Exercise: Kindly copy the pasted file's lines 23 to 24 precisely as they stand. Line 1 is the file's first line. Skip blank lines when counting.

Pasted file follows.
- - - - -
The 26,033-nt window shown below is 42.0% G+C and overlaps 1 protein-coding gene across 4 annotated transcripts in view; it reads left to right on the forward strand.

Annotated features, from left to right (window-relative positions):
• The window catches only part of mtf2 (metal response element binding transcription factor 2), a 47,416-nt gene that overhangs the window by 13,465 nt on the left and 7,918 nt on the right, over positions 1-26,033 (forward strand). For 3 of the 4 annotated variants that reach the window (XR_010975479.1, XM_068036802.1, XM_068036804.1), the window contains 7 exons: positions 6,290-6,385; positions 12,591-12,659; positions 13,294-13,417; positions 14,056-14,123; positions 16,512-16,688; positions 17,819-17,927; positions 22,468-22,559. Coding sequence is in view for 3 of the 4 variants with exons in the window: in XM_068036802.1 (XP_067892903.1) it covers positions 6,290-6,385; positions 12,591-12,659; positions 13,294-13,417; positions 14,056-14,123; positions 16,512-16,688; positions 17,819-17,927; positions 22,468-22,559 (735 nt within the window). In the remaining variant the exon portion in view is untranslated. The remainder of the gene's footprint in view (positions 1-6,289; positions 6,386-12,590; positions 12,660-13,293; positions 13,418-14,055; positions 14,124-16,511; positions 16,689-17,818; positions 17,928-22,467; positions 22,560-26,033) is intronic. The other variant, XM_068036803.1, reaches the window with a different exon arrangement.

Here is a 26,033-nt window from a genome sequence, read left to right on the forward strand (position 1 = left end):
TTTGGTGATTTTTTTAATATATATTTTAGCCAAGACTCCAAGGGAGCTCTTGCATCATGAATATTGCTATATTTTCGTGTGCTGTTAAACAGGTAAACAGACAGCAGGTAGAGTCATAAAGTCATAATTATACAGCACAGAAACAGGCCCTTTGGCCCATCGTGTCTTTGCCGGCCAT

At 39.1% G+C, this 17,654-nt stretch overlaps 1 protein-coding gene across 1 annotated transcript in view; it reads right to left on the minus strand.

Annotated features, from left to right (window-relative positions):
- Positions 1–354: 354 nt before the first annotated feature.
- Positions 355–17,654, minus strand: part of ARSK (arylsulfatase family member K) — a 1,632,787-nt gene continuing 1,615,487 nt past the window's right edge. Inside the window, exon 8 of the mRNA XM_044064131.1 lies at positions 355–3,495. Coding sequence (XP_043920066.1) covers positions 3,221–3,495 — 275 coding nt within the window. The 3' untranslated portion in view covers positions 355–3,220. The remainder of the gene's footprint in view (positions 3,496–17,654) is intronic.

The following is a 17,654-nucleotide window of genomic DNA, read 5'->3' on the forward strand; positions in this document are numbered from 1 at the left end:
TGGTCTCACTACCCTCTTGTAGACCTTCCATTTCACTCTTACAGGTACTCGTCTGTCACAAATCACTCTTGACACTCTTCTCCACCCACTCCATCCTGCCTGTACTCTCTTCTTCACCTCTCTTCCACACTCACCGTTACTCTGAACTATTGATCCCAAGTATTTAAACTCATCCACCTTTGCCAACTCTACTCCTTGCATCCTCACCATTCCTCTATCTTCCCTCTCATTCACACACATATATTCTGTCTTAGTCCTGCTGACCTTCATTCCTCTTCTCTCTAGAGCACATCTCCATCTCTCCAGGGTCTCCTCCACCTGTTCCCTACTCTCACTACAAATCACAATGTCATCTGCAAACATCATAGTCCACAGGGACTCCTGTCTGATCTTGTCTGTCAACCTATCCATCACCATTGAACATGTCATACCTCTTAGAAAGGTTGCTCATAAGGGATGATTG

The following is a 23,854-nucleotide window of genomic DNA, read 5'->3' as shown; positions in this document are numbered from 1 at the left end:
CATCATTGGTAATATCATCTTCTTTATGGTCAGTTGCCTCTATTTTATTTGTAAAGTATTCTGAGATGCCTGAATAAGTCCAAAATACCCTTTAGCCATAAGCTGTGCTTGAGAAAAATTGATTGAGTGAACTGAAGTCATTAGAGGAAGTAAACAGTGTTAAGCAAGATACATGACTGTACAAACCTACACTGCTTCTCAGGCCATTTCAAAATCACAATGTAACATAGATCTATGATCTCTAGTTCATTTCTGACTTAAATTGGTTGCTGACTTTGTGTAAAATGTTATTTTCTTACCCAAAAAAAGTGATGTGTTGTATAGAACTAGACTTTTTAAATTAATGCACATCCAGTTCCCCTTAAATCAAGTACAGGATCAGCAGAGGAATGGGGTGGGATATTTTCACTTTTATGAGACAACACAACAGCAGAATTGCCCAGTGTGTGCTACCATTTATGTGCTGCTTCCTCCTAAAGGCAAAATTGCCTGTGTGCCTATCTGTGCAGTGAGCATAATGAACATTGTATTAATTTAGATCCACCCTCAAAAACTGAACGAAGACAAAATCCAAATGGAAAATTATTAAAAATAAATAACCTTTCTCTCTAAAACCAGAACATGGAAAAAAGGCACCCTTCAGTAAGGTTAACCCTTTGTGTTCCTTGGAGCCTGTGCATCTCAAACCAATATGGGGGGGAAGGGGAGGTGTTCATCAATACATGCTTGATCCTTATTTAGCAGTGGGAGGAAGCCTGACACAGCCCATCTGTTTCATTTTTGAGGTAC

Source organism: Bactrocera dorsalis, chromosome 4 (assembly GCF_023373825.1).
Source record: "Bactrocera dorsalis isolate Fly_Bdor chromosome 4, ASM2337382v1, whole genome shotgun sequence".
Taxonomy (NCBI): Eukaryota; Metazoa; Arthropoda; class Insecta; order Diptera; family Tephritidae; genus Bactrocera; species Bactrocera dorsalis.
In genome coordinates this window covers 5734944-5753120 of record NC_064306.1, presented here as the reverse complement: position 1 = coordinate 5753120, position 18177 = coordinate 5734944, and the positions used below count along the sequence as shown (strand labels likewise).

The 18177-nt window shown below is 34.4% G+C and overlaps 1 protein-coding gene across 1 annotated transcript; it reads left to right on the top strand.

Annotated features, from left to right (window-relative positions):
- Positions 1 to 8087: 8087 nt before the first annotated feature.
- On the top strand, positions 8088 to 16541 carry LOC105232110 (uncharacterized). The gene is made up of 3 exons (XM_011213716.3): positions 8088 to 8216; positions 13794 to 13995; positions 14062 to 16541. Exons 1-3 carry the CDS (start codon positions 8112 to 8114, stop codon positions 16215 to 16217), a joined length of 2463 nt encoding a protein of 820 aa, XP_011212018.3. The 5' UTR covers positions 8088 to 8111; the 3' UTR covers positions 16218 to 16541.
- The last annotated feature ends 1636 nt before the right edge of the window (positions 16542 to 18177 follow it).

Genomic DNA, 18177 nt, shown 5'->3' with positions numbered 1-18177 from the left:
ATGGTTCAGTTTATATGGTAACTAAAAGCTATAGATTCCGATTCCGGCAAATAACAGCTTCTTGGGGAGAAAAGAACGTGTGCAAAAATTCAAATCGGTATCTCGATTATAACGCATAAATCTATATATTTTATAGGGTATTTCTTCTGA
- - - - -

Genomic DNA, 18177 nt, shown 5'->3' with positions numbered 1-18177 from the left:
ATGGTTCAGTTTATATGGTAACTAAAAGCTATAGATTCCGATTCCGGCAAATAACAGCTTCTTGGGGAGAAAAGAACGTGTGCAAAAATTCAAATCGGTATCTCGATTATAACGCATAAATCTATATATTTTATAGGGTATTTCTTCTGA